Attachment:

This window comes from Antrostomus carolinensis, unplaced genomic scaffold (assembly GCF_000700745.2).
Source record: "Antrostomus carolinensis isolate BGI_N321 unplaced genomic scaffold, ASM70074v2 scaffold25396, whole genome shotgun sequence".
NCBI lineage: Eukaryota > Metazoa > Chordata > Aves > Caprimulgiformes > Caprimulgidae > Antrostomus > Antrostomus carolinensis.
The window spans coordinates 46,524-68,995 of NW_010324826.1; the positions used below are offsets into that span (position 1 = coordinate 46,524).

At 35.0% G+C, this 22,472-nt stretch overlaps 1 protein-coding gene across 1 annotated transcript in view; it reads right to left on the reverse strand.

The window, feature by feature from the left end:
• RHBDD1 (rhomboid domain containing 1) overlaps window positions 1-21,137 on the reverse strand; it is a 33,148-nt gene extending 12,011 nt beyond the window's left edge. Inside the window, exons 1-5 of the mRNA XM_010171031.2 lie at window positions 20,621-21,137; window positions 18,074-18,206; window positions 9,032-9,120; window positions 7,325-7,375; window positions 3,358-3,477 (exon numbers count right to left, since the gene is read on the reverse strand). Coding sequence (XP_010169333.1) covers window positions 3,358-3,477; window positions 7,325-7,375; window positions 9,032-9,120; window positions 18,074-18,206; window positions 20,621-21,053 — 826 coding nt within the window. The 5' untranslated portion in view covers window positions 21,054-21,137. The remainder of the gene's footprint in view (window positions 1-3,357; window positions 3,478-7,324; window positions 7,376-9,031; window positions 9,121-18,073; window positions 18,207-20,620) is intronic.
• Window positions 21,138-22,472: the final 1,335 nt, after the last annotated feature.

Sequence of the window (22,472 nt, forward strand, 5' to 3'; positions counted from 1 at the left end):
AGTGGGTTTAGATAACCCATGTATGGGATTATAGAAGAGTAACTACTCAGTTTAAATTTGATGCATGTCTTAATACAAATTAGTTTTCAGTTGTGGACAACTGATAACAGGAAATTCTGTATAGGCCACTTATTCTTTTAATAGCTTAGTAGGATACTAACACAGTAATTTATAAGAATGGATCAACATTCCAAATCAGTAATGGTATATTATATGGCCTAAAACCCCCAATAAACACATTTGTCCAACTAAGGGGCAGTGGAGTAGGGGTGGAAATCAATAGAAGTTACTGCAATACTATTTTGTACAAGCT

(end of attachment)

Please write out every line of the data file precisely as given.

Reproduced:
This window comes from Antrostomus carolinensis, unplaced genomic scaffold (assembly GCF_000700745.2).
Source record: "Antrostomus carolinensis isolate BGI_N321 unplaced genomic scaffold, ASM70074v2 scaffold25396, whole genome shotgun sequence".
NCBI lineage: Eukaryota > Metazoa > Chordata > Aves > Caprimulgiformes > Caprimulgidae > Antrostomus > Antrostomus carolinensis.
The window spans coordinates 46,524-68,995 of NW_010324826.1; the positions used below are offsets into that span (position 1 = coordinate 46,524).

At 35.0% G+C, this 22,472-nt stretch overlaps 1 protein-coding gene across 1 annotated transcript in view; it reads right to left on the reverse strand.

The window, feature by feature from the left end:
• RHBDD1 (rhomboid domain containing 1) overlaps window positions 1-21,137 on the reverse strand; it is a 33,148-nt gene extending 12,011 nt beyond the window's left edge. Inside the window, exons 1-5 of the mRNA XM_010171031.2 lie at window positions 20,621-21,137; window positions 18,074-18,206; window positions 9,032-9,120; window positions 7,325-7,375; window positions 3,358-3,477 (exon numbers count right to left, since the gene is read on the reverse strand). Coding sequence (XP_010169333.1) covers window positions 3,358-3,477; window positions 7,325-7,375; window positions 9,032-9,120; window positions 18,074-18,206; window positions 20,621-21,053 — 826 coding nt within the window. The 5' untranslated portion in view covers window positions 21,054-21,137. The remainder of the gene's footprint in view (window positions 1-3,357; window positions 3,478-7,324; window positions 7,376-9,031; window positions 9,121-18,073; window positions 18,207-20,620) is intronic.
• Window positions 21,138-22,472: the final 1,335 nt, after the last annotated feature.

Sequence of the window (22,472 nt, forward strand, 5' to 3'; positions counted from 1 at the left end):
AGTGGGTTTAGATAACCCATGTATGGGATTATAGAAGAGTAACTACTCAGTTTAAATTTGATGCATGTCTTAATACAAATTAGTTTTCAGTTGTGGACAACTGATAACAGGAAATTCTGTATAGGCCACTTATTCTTTTAATAGCTTAGTAGGATACTAACACAGTAATTTATAAGAATGGATCAACATTCCAAATCAGTAATGGTATATTATATGGCCTAAAACCCCCAATAAACACATTTGTCCAACTAAGGGGCAGTGGAGTAGGGGTGGAAATCAATAGAAGTTACTGCAATACTATTTTGTACAAGCT